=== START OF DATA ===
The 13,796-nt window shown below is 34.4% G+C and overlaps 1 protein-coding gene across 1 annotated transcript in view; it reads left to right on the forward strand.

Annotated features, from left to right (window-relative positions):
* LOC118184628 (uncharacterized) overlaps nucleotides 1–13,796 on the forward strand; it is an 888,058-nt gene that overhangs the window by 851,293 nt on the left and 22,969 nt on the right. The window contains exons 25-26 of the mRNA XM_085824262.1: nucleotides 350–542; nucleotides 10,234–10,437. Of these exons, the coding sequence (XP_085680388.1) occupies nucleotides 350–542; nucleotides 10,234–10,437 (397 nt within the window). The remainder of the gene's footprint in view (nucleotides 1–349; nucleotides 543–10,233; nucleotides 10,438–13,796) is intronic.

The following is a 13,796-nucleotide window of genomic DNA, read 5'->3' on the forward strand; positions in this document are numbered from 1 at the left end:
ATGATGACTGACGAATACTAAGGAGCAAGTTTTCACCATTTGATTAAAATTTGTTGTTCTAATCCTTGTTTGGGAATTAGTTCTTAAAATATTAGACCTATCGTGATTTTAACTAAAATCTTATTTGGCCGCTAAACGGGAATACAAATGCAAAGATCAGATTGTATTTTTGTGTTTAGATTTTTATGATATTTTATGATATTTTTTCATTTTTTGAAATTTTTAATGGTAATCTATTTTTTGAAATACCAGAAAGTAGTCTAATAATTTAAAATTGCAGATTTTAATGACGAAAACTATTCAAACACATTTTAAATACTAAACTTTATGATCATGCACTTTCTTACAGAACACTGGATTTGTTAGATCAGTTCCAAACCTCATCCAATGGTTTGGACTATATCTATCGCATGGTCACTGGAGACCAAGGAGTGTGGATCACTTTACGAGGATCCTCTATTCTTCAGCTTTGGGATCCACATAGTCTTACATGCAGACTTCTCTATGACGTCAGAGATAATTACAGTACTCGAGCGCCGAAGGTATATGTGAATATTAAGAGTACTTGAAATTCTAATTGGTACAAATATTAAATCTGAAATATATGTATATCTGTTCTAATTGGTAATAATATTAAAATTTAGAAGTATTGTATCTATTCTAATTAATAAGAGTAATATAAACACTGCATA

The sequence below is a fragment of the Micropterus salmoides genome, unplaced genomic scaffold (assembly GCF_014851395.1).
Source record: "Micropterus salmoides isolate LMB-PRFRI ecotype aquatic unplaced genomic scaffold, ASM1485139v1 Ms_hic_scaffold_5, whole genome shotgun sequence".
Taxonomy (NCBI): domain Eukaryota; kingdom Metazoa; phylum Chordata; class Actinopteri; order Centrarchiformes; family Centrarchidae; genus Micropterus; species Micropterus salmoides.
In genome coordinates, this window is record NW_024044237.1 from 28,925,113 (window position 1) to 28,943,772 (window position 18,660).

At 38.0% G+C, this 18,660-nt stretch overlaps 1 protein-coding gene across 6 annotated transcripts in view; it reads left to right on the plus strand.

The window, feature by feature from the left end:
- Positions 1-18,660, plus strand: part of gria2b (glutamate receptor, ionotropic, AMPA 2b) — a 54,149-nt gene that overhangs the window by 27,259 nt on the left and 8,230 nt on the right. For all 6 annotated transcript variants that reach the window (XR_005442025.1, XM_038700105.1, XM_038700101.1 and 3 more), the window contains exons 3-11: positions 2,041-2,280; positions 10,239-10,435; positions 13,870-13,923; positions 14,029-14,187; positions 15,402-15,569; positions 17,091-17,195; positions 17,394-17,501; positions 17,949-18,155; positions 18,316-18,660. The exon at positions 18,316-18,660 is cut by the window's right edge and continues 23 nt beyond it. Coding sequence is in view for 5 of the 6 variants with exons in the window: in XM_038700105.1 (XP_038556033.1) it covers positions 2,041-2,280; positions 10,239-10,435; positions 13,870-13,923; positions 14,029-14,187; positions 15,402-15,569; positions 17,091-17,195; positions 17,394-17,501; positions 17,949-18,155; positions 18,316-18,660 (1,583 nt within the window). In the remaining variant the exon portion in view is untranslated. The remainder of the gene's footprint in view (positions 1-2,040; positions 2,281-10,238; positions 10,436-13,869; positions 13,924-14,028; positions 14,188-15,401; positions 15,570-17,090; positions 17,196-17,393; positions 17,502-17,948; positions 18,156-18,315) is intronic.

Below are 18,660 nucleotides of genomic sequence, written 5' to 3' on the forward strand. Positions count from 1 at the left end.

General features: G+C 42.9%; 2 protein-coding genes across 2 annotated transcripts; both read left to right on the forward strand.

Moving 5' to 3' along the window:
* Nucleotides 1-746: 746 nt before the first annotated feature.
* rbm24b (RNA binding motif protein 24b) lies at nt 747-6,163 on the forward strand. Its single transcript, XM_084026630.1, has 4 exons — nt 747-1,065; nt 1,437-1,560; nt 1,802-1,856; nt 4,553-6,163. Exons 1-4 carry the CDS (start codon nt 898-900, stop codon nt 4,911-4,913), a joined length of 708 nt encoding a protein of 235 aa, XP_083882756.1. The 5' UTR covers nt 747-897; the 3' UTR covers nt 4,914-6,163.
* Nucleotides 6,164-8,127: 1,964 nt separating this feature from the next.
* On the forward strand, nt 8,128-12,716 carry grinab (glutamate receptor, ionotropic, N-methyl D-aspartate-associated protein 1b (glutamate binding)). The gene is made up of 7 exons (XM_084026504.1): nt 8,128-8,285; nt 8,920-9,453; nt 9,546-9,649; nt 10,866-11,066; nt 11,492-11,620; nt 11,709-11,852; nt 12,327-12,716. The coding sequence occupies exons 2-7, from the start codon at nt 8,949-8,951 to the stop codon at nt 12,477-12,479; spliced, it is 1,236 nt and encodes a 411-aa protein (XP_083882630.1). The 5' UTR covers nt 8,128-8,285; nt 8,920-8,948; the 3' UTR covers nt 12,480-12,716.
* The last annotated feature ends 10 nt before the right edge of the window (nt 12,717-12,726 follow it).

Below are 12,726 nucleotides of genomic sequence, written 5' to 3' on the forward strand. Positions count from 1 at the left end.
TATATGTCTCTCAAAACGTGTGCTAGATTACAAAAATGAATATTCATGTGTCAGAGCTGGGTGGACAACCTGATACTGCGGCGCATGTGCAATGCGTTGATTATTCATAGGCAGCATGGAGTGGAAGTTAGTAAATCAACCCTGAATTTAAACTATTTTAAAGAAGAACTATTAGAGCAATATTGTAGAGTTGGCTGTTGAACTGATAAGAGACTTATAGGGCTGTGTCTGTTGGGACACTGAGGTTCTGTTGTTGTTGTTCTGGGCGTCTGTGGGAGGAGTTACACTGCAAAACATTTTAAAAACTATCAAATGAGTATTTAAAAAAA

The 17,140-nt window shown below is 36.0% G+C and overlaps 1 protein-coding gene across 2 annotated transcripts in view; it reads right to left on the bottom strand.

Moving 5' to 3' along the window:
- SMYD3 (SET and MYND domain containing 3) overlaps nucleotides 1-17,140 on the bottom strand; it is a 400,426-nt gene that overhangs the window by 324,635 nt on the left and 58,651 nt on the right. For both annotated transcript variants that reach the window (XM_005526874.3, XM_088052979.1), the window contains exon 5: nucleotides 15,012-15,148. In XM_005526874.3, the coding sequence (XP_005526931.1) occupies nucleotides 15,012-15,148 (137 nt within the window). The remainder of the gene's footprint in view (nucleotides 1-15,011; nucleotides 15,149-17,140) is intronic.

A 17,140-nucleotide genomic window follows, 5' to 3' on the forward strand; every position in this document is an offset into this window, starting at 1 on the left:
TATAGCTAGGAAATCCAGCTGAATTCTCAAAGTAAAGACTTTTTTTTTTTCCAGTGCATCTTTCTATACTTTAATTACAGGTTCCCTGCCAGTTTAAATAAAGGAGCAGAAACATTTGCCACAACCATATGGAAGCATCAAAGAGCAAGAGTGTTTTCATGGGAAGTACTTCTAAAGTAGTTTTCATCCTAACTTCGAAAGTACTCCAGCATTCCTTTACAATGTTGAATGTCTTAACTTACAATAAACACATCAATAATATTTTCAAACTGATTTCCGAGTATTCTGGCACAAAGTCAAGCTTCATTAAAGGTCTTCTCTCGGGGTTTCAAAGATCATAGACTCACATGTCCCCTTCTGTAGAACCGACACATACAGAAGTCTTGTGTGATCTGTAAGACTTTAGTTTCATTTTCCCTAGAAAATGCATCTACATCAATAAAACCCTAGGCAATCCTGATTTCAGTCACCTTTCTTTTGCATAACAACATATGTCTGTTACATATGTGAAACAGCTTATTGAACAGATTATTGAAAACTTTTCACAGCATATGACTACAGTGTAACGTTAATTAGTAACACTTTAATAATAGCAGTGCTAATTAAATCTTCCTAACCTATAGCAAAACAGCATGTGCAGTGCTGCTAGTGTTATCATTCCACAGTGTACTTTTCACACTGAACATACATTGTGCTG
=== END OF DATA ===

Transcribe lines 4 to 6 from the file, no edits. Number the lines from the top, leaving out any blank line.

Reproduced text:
The following is a 13,796-nucleotide window of genomic DNA, read 5'->3' on the forward strand; positions in this document are numbered from 1 at the left end:
ATGATGACTGACGAATACTAAGGAGCAAGTTTTCACCATTTGATTAAAATTTGTTGTTCTAATCCTTGTTTGGGAATTAGTTCTTAAAATATTAGACCTATCGTGATTTTAACTAAAATCTTATTTGGCCGCTAAACGGGAATACAAATGCAAAGATCAGATTGTATTTTTGTGTTTAGATTTTTATGATATTTTATGATATTTTTTCATTTTTTGAAATTTTTAATGGTAATCTATTTTTTGAAATACCAGAAAGTAGTCTAATAATTTAAAATTGCAGATTTTAATGACGAAAACTATTCAAACACATTTTAAATACTAAACTTTATGATCATGCACTTTCTTACAGAACACTGGATTTGTTAGATCAGTTCCAAACCTCATCCAATGGTTTGGACTATATCTATCGCATGGTCACTGGAGACCAAGGAGTGTGGATCACTTTACGAGGATCCTCTATTCTTCAGCTTTGGGATCCACATAGTCTTACATGCAGACTTCTCTATGACGTCAGAGATAATTACAGTACTCGAGCGCCGAAGGTATATGTGAATATTAAGAGTACTTGAAATTCTAATTGGTACAAATATTAAATCTGAAATATATGTATATCTGTTCTAATTGGTAATAATATTAAAATTTAGAAGTATTGTATCTATTCTAATTAATAAGAGTAATATAAACACTGCATA

The sequence below is a fragment of the Micropterus salmoides genome, unplaced genomic scaffold (assembly GCF_014851395.1).